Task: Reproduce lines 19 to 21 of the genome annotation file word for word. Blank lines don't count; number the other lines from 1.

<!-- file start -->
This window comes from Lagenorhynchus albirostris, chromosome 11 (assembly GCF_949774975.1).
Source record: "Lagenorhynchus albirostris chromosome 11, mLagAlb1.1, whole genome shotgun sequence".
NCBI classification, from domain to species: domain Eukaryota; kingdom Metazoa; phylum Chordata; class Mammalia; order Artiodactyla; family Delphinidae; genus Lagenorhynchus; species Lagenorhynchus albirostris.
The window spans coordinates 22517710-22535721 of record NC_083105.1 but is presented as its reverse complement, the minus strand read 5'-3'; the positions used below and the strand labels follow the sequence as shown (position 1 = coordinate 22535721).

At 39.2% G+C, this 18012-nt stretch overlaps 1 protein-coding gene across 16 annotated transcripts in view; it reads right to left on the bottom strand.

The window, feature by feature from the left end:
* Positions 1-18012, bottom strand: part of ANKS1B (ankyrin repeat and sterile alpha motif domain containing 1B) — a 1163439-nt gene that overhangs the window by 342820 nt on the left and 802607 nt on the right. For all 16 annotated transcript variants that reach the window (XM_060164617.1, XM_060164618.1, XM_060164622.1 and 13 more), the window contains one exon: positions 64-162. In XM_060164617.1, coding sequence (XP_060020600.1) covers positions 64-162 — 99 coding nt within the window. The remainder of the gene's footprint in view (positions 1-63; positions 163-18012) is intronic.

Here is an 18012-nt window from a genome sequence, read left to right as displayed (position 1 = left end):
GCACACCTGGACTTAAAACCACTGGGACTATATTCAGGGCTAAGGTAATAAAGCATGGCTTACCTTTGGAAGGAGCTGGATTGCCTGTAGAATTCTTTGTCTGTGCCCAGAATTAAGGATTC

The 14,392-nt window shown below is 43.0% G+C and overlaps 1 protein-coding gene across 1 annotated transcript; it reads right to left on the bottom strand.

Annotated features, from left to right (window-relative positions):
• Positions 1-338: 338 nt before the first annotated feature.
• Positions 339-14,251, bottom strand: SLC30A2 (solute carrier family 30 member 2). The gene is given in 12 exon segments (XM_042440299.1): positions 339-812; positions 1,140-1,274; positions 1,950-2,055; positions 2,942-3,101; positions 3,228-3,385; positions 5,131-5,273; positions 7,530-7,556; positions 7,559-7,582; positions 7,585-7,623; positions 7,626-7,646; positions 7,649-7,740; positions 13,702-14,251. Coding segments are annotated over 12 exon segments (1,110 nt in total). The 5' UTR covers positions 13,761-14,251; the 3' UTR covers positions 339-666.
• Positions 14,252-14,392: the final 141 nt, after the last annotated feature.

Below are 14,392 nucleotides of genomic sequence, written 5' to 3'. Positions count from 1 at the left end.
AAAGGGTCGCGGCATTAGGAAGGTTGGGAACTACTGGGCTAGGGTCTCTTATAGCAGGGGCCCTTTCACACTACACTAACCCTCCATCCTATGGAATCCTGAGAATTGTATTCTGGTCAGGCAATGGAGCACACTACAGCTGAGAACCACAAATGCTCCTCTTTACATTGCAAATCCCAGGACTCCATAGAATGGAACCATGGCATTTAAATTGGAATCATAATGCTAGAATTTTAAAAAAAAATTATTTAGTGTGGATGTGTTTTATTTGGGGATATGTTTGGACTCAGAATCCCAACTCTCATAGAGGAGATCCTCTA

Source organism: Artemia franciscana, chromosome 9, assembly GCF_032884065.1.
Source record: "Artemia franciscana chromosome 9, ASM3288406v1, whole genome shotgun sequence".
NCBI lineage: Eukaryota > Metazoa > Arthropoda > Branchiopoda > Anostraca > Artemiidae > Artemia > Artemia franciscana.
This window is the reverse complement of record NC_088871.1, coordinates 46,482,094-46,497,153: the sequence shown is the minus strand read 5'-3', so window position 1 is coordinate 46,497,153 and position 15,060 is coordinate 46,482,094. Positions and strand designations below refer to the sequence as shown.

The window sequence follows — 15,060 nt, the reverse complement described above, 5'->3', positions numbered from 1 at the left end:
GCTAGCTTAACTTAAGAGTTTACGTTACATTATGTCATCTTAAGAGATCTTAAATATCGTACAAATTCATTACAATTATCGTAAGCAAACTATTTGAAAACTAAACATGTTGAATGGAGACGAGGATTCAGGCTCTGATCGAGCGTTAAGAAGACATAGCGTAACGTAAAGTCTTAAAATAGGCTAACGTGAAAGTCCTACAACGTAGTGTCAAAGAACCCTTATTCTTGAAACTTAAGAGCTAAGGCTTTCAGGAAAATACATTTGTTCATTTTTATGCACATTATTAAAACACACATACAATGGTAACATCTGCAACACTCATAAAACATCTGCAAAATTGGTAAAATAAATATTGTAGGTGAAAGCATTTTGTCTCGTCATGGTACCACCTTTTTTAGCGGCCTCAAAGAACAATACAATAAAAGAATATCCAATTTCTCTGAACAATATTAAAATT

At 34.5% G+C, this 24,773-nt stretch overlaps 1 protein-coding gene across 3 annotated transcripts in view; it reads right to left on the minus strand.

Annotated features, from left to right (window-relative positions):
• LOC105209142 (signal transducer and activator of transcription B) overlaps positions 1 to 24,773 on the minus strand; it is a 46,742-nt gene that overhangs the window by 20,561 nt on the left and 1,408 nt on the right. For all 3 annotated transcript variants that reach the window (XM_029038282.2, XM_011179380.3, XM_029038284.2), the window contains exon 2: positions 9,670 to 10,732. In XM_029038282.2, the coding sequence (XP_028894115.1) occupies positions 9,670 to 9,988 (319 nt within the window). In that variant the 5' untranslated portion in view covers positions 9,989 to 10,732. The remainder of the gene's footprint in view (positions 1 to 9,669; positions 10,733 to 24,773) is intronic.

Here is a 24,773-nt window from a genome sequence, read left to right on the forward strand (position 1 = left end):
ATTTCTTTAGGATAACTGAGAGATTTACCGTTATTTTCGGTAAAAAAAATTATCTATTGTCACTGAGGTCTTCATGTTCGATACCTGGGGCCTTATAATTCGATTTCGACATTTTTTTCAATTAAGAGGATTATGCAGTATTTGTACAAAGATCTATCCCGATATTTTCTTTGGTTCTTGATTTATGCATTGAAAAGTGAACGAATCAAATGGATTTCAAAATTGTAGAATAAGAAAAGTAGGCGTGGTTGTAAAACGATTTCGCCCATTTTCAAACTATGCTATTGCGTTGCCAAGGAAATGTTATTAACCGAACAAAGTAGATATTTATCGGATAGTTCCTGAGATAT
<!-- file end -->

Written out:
NCBI lineage: Eukaryota > Metazoa > Arthropoda > Branchiopoda > Anostraca > Artemiidae > Artemia > Artemia franciscana.
This window is the reverse complement of record NC_088871.1, coordinates 46,482,094-46,497,153: the sequence shown is the minus strand read 5'-3', so window position 1 is coordinate 46,497,153 and position 15,060 is coordinate 46,482,094. Positions and strand designations below refer to the sequence as shown.

The window sequence follows — 15,060 nt, the reverse complement described above, 5'->3', positions numbered from 1 at the left end: